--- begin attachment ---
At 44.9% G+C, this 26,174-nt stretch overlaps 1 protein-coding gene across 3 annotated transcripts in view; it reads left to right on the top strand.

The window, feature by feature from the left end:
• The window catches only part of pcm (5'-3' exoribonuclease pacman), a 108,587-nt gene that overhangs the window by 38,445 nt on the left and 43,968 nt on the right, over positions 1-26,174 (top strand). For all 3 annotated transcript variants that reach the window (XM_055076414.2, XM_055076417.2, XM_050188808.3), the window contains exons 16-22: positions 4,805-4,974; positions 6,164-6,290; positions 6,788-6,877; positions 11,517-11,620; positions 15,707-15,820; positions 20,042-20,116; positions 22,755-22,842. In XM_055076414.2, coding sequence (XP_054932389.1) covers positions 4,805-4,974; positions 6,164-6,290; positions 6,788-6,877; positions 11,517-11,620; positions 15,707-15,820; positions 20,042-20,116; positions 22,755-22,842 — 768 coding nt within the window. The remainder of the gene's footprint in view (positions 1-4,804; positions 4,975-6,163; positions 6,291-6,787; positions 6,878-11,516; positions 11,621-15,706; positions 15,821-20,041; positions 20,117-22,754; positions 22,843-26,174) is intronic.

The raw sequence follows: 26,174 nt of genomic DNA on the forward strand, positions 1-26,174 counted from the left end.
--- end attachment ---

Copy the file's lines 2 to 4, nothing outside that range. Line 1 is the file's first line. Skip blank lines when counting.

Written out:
The window, feature by feature from the left end:
• The window catches only part of pcm (5'-3' exoribonuclease pacman), a 108,587-nt gene that overhangs the window by 38,445 nt on the left and 43,968 nt on the right, over positions 1-26,174 (top strand). For all 3 annotated transcript variants that reach the window (XM_055076414.2, XM_055076417.2, XM_050188808.3), the window contains exons 16-22: positions 4,805-4,974; positions 6,164-6,290; positions 6,788-6,877; positions 11,517-11,620; positions 15,707-15,820; positions 20,042-20,116; positions 22,755-22,842. In XM_055076414.2, coding sequence (XP_054932389.1) covers positions 4,805-4,974; positions 6,164-6,290; positions 6,788-6,877; positions 11,517-11,620; positions 15,707-15,820; positions 20,042-20,116; positions 22,755-22,842 — 768 coding nt within the window. The remainder of the gene's footprint in view (positions 1-4,804; positions 4,975-6,163; positions 6,291-6,787; positions 6,878-11,516; positions 11,621-15,706; positions 15,821-20,041; positions 20,117-22,754; positions 22,843-26,174) is intronic.

The raw sequence follows: 26,174 nt of genomic DNA on the forward strand, positions 1-26,174 counted from the left end.